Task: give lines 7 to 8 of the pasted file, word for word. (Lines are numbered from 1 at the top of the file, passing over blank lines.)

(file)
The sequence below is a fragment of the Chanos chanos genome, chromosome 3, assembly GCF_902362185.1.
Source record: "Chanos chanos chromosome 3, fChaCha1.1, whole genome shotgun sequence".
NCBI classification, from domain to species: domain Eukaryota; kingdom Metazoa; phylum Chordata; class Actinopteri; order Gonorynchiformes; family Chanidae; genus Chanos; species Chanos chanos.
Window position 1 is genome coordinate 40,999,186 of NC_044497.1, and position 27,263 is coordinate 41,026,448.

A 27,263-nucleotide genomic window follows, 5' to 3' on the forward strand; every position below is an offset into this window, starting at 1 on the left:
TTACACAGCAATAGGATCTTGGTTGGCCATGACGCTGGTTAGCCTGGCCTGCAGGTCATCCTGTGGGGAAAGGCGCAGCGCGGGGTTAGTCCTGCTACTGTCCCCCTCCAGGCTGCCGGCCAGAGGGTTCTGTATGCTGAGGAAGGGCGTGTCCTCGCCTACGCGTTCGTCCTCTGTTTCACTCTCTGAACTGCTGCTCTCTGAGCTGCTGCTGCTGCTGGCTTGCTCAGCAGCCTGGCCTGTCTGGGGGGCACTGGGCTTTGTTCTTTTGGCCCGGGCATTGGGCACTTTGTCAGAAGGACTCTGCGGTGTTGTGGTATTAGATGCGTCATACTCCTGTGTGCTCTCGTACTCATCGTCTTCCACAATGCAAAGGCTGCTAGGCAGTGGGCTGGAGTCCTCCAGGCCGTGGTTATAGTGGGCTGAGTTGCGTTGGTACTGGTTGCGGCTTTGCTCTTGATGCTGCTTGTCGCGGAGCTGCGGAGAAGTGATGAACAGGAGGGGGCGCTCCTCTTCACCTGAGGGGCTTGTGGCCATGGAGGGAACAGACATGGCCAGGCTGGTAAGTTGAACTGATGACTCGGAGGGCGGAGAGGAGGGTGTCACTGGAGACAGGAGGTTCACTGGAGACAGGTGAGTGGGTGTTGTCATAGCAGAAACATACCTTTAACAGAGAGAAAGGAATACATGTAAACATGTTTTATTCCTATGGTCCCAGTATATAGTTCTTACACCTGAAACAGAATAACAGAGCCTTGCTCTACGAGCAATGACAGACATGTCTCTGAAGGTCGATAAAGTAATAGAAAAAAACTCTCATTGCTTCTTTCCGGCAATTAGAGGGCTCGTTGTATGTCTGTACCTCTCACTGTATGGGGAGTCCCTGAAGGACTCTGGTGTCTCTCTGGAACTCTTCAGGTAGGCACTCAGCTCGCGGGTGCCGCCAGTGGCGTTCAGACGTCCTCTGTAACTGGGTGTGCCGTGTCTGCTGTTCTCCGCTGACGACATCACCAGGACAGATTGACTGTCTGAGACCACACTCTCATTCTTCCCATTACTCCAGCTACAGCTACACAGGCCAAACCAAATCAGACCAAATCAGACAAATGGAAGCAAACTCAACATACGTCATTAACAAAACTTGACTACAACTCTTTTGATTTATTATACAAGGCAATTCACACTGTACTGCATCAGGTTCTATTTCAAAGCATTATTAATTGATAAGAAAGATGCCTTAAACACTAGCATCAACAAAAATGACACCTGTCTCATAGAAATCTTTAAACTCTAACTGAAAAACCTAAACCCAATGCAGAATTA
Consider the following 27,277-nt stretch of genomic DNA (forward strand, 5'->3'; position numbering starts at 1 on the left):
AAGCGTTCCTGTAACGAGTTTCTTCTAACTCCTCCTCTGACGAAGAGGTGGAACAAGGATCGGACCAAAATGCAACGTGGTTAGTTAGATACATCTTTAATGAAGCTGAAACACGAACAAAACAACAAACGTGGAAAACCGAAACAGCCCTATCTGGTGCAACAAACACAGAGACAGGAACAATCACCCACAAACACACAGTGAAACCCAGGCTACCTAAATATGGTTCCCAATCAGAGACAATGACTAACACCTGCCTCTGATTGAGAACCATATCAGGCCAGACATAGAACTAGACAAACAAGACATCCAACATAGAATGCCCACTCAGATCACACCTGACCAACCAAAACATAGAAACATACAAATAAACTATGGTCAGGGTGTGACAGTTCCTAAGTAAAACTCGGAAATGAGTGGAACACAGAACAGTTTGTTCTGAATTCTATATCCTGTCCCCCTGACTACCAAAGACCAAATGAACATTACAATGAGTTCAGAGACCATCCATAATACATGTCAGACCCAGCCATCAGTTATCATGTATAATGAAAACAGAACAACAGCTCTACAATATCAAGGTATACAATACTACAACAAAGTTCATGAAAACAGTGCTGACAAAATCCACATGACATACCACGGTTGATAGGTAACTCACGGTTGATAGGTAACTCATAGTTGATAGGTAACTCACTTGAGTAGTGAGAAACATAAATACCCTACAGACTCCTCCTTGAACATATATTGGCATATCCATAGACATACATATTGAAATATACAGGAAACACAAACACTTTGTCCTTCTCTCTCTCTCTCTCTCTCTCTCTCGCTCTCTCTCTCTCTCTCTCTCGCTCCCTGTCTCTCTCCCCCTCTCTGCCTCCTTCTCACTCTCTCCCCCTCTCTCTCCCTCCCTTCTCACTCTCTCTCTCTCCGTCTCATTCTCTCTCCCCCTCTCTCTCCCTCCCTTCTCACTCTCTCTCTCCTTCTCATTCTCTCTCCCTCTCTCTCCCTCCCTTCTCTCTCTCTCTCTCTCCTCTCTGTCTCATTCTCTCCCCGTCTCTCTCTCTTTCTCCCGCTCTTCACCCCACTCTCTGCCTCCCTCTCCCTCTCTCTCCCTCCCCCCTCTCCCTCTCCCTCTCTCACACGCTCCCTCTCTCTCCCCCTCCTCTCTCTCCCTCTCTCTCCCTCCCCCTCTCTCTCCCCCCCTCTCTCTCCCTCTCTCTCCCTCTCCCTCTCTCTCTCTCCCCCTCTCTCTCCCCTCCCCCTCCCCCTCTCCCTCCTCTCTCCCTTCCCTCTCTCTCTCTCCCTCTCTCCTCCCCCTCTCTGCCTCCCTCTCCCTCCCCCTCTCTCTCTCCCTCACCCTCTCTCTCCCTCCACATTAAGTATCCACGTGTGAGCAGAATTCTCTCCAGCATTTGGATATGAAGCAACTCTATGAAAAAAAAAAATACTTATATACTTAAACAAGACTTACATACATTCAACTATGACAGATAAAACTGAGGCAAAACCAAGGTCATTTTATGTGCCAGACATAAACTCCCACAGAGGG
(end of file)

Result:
Consider the following 27,277-nt stretch of genomic DNA (forward strand, 5'->3'; position numbering starts at 1 on the left):
AAGCGTTCCTGTAACGAGTTTCTTCTAACTCCTCCTCTGACGAAGAGGTGGAACAAGGATCGGACCAAAATGCAACGTGGTTAGTTAGATACATCTTTAATGAAGCTGAAACACGAACAAAACAACAAACGTGGAAAACCGAAACAGCCCTATCTGGTGCAACAAACACAGAGACAGGAACAATCACCCACAAACACACAGTGAAACCCAGGCTACCTAAATATGGTTCCCAATCAGAGACAATGACTAACACCTGCCTCTGATTGAGAACCATATCAGGCCAGACATAGAACTAGACAAACAAGACATCCAACATAGAATGCCCACTCAGATCACACCTGACCAACCAAAACATAGAAACATACAAATAAACTATGGTCAGGGTGTGACAGTTCCTAAGTAAAACTCGGAAATGAGTGGAACACAGAACAGTTTGTTCTGAATTCTATATCCTGTCCCCCTGACTACCAAAGACCAAATGAACATTACAATGAGTTCAGAGACCATCCATAATACATGTCAGACCCAGCCATCAGTTATCATGTATAATGAAAACAGAACAACAGCTCTACAATATCAAGGTATACAATACTACAACAAAGTTCATGAAAACAGTGCTGACAAAATCCACATGACATACCACGGTTGATAGGTAACTCACGGTTGATAGGTAACTCATAGTTGATAGGTAACTCACTTGAGTAGTGAGAAACATAAATACCCTACAGACTCCTCCTTGAACATATATTGGCATATCCATAGACATACATATTGAAATATACAGGAAACACAAACACTTTGTCCTTCTCTCTCTCTCTCTCTCTCTCTCTCGCTCTCTCTCTCTCTCTCTCTCGCTCCCTGTCTCTCTCCCCCTCTCTGCCTCCTTCTCACTCTCTCCCCCTCTCTCTCCCTCCCTTCTCACTCTCTCTCTCTCCGTCTCATTCTCTCTCCCCCTCTCTCTCCCTCCCTTCTCACTCTCTCTCTCCTTCTCATTCTCTCTCCCTCTCTCTCCCTCCCTTCTCTCTCTCTCTCTCTCCTCTCTGTCTCATTCTCTCCCCGTCTCTCTCTCTTTCTCCCGCTCTTCACCCCACTCTCTGCCTCCCTCTCCCTCTCTCTCCCTCCCCCCTCTCCCTCTCCCTCTCTCACACGCTCCCTCTCTCTCCCCCTCCTCTCTCTCCCTCTCTCTCCCTCCCCCTCTCTCTCCCCCCCTCTCTCTCCCTCTCTCTCCCTCTCCCTCTCTCTCTCTCCCCCTCTCTCTCCCCTCCCCCTCCCCCTCTCCCTCCTCTCTCCCTTCCCTCTCTCTCTCTCCCTCTCTCCTCCCCCTCTCTGCCTCCCTCTCCCTCCCCCTCTCTCTCTCCCTCACCCTCTCTCTCCCTCCACATTAAGTATCCACGTGTGAGCAGAATTCTCTCCAGCATTTGGATATGAAGCAACTCTATGAAAAAAAAAAATACTTATATACTTAAACAAGACTTACATACATTCAACTATGACAGATAAAACTGAGGCAAAACCAAGGTCATTTTATGTGCCAGACATAAACTCCCACAGAGGG